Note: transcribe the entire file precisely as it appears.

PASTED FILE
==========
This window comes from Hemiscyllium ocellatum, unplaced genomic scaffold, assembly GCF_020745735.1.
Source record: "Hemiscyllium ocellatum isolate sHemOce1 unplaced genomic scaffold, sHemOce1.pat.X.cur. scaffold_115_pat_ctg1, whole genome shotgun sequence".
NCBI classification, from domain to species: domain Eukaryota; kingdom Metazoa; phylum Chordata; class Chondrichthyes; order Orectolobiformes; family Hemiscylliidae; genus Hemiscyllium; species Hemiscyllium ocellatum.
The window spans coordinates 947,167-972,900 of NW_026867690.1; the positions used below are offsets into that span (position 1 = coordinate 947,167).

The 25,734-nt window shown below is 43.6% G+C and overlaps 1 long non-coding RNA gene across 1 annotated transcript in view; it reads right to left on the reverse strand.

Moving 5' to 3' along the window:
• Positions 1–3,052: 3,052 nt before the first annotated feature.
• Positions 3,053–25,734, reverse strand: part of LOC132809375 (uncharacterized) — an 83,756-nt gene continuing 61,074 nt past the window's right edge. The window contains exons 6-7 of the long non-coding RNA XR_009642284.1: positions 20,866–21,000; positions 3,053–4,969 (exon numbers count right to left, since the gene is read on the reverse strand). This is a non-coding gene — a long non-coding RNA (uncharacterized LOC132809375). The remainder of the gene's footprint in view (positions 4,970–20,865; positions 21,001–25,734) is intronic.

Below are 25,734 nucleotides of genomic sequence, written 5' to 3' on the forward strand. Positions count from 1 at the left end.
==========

This window comes from Hemiscyllium ocellatum, unplaced genomic scaffold, assembly GCF_020745735.1.
Source record: "Hemiscyllium ocellatum isolate sHemOce1 unplaced genomic scaffold, sHemOce1.pat.X.cur. scaffold_115_pat_ctg1, whole genome shotgun sequence".
NCBI classification, from domain to species: domain Eukaryota; kingdom Metazoa; phylum Chordata; class Chondrichthyes; order Orectolobiformes; family Hemiscylliidae; genus Hemiscyllium; species Hemiscyllium ocellatum.
The window spans coordinates 947,167-972,900 of NW_026867690.1; the positions used below are offsets into that span (position 1 = coordinate 947,167).

The 25,734-nt window shown below is 43.6% G+C and overlaps 1 long non-coding RNA gene across 1 annotated transcript in view; it reads right to left on the reverse strand.

Moving 5' to 3' along the window:
• Positions 1–3,052: 3,052 nt before the first annotated feature.
• Positions 3,053–25,734, reverse strand: part of LOC132809375 (uncharacterized) — an 83,756-nt gene continuing 61,074 nt past the window's right edge. The window contains exons 6-7 of the long non-coding RNA XR_009642284.1: positions 20,866–21,000; positions 3,053–4,969 (exon numbers count right to left, since the gene is read on the reverse strand). This is a non-coding gene — a long non-coding RNA (uncharacterized LOC132809375). The remainder of the gene's footprint in view (positions 4,970–20,865; positions 21,001–25,734) is intronic.

Below are 25,734 nucleotides of genomic sequence, written 5' to 3' on the forward strand. Positions count from 1 at the left end.